I first learned that linguistic knowledge mattered at the age of four. I began my academic career in a tough primary school in Paddington, London, where I was regularly bullied for my non-Cockney accent. When the bullying got too much, my parents moved me to a posh preparatory school in St. John's Wood, where I was regularly bullied because my accent was not upper class enough. ...Read more
The Cambridge Handbook of Communication Disorders examines the full range of developmental and acquired communication disorders and provides the most up-to-date and comprehensive guide to the epidemiology, aetiology and clinical features of these disorders.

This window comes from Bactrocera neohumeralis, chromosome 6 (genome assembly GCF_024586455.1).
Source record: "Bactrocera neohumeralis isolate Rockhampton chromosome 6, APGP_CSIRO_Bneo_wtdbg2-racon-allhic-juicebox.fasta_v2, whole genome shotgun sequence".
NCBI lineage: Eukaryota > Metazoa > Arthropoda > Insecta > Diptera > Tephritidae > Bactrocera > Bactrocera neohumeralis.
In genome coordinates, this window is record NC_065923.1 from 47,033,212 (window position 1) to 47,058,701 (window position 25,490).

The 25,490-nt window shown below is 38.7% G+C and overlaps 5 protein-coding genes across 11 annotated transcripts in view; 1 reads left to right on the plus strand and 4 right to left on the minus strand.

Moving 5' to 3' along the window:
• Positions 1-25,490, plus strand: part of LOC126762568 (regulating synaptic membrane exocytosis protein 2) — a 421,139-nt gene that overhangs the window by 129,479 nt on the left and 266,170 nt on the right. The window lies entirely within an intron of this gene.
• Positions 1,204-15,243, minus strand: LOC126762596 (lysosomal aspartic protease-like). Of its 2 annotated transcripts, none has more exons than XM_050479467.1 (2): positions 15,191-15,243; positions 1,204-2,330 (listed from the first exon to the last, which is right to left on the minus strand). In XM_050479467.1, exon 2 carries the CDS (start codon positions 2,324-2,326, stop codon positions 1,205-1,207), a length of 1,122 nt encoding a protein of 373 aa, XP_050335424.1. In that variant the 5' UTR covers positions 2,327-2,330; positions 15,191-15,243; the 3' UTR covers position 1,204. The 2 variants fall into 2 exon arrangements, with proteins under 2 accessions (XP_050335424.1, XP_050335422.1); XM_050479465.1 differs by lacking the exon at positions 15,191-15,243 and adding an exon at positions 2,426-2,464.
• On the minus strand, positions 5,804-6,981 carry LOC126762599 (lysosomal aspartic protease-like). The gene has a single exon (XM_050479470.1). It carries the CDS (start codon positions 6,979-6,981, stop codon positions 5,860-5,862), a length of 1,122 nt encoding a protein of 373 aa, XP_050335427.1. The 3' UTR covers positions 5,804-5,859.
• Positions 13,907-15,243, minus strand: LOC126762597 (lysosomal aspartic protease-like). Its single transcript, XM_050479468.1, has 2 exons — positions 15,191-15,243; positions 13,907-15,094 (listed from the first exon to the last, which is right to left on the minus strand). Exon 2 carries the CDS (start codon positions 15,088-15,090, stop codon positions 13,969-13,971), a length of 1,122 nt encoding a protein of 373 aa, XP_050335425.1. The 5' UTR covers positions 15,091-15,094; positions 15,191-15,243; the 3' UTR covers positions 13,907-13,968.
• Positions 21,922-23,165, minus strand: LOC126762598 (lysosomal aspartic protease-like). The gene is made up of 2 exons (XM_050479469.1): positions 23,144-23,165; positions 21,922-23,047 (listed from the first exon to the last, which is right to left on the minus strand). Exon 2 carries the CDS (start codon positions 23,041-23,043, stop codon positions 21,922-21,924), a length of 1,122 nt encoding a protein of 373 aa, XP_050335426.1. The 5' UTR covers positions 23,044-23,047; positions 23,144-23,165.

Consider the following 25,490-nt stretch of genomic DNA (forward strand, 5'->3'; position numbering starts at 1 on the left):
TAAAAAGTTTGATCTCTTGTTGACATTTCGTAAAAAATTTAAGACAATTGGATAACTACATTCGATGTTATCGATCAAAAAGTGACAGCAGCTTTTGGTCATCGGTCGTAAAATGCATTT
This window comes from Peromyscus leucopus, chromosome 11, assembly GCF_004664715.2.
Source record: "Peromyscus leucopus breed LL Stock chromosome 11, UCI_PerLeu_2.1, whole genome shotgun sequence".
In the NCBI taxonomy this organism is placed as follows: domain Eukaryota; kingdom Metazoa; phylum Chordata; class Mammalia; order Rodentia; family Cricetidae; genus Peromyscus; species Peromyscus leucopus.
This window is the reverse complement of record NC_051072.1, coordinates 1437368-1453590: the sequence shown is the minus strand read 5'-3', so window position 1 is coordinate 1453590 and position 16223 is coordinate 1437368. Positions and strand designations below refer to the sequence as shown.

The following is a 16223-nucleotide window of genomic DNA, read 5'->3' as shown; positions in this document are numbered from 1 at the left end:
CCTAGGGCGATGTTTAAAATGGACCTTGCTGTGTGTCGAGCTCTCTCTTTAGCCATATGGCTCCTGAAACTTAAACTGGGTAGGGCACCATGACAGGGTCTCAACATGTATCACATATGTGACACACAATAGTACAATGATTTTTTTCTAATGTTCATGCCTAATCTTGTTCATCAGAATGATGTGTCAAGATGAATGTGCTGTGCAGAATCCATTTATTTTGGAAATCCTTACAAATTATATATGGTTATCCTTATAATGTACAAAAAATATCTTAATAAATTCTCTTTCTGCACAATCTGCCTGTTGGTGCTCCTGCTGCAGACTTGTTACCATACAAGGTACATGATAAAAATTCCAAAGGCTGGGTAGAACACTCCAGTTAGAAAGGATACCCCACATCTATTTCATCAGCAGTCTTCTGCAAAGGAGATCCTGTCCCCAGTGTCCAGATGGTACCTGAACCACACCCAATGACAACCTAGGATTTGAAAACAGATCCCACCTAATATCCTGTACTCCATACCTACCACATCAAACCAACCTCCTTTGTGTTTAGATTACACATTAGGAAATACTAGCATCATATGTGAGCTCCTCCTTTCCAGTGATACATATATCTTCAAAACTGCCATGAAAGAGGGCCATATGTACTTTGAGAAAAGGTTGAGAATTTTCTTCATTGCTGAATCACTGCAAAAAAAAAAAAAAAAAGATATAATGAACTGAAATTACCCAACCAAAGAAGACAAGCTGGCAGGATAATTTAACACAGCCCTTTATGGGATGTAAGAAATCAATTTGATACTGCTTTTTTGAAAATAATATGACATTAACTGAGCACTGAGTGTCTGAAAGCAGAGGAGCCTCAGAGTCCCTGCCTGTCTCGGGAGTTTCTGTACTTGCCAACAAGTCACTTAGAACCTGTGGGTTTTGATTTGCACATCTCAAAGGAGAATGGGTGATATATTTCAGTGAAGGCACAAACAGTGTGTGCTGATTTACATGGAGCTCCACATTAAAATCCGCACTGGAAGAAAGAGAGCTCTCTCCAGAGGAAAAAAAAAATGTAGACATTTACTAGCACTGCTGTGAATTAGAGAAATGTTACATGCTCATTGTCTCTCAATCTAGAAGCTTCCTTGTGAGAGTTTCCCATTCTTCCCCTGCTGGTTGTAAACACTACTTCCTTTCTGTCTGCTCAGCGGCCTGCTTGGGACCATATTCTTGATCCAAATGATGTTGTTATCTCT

Clause Structure and Word Order in Hebrew and Arabic: An Essay in Comparative Semitic Syntax
Shlonsky uses Chomsky's Government and Binding Approach to examine clausal architecture and verb movement in Hebrew and several varieties of Arabic. He establishes a syntactic analysis of Hebrew and then extends that analysis to certain aspects of Arabic clausal syntax. Through this comparative lens of Hebrew, Shlonsky hopes to resolve a number of problems in Arabic syntax. His results generate some novel and important conclusions concerning the patterns of negations, verb movement, the nature of participles, and the gamut of positions available to clausal subjects in both languages.